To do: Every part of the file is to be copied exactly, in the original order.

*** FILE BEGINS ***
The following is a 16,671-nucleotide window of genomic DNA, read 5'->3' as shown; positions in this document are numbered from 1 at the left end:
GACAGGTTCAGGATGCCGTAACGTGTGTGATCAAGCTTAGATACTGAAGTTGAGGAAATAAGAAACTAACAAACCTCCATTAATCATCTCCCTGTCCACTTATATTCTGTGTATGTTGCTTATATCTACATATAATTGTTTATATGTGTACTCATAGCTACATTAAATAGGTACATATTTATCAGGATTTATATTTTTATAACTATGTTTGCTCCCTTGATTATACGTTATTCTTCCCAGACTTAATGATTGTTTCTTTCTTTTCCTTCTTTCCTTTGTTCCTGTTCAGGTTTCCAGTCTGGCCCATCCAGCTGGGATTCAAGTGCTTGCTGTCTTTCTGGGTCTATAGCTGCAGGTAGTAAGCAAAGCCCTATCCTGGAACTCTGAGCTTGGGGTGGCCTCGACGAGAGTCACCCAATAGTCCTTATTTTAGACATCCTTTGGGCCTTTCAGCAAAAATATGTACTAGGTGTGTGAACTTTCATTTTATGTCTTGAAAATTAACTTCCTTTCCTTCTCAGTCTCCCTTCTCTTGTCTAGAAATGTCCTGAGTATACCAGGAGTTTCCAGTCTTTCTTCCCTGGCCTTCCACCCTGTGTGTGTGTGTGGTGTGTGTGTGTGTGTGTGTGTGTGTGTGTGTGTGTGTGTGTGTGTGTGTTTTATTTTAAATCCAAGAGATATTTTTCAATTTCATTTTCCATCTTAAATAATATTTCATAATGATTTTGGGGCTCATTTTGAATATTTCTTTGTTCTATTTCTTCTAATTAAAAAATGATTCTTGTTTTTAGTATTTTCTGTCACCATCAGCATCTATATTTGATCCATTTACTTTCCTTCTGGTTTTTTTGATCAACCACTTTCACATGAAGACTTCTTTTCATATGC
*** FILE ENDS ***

The following is a 16,671-nucleotide window of genomic DNA, read 5'->3' as shown; positions in this document are numbered from 1 at the left end:
GACAGGTTCAGGATGCCGTAACGTGTGTGATCAAGCTTAGATACTGAAGTTGAGGAAATAAGAAACTAACAAACCTCCATTAATCATCTCCCTGTCCACTTATATTCTGTGTATGTTGCTTATATCTACATATAATTGTTTATATGTGTACTCATAGCTACATTAAATAGGTACATATTTATCAGGATTTATATTTTTATAACTATGTTTGCTCCCTTGATTATACGTTATTCTTCCCAGACTTAATGATTGTTTCTTTCTTTTCCTTCTTTCCTTTGTTCCTGTTCAGGTTTCCAGTCTGGCCCATCCAGCTGGGATTCAAGTGCTTGCTGTCTTTCTGGGTCTATAGCTGCAGGTAGTAAGCAAAGCCCTATCCTGGAACTCTGAGCTTGGGGTGGCCTCGACGAGAGTCACCCAATAGTCCTTATTTTAGACATCCTTTGGGCCTTTCAGCAAAAATATGTACTAGGTGTGTGAACTTTCATTTTATGTCTTGAAAATTAACTTCCTTTCCTTCTCAGTCTCCCTTCTCTTGTCTAGAAATGTCCTGAGTATACCAGGAGTTTCCAGTCTTTCTTCCCTGGCCTTCCACCCTGTGTGTGTGTGTGGTGTGTGTGTGTGTGTGTGTGTGTGTGTGTGTGTGTGTGTGTGTGTGTGTTTTATTTTAAATCCAAGAGATATTTTTCAATTTCATTTTCCATCTTAAATAATATTTCATAATGATTTTGGGGCTCATTTTGAATATTTCTTTGTTCTATTTCTTCTAATTAAAAAATGATTCTTGTTTTTAGTATTTTCTGTCACCATCAGCATCTATATTTGATCCATTTACTTTCCTTCTGGTTTTTTTGATCAACCACTTTCACATGAAGACTTCTTTTCATATGC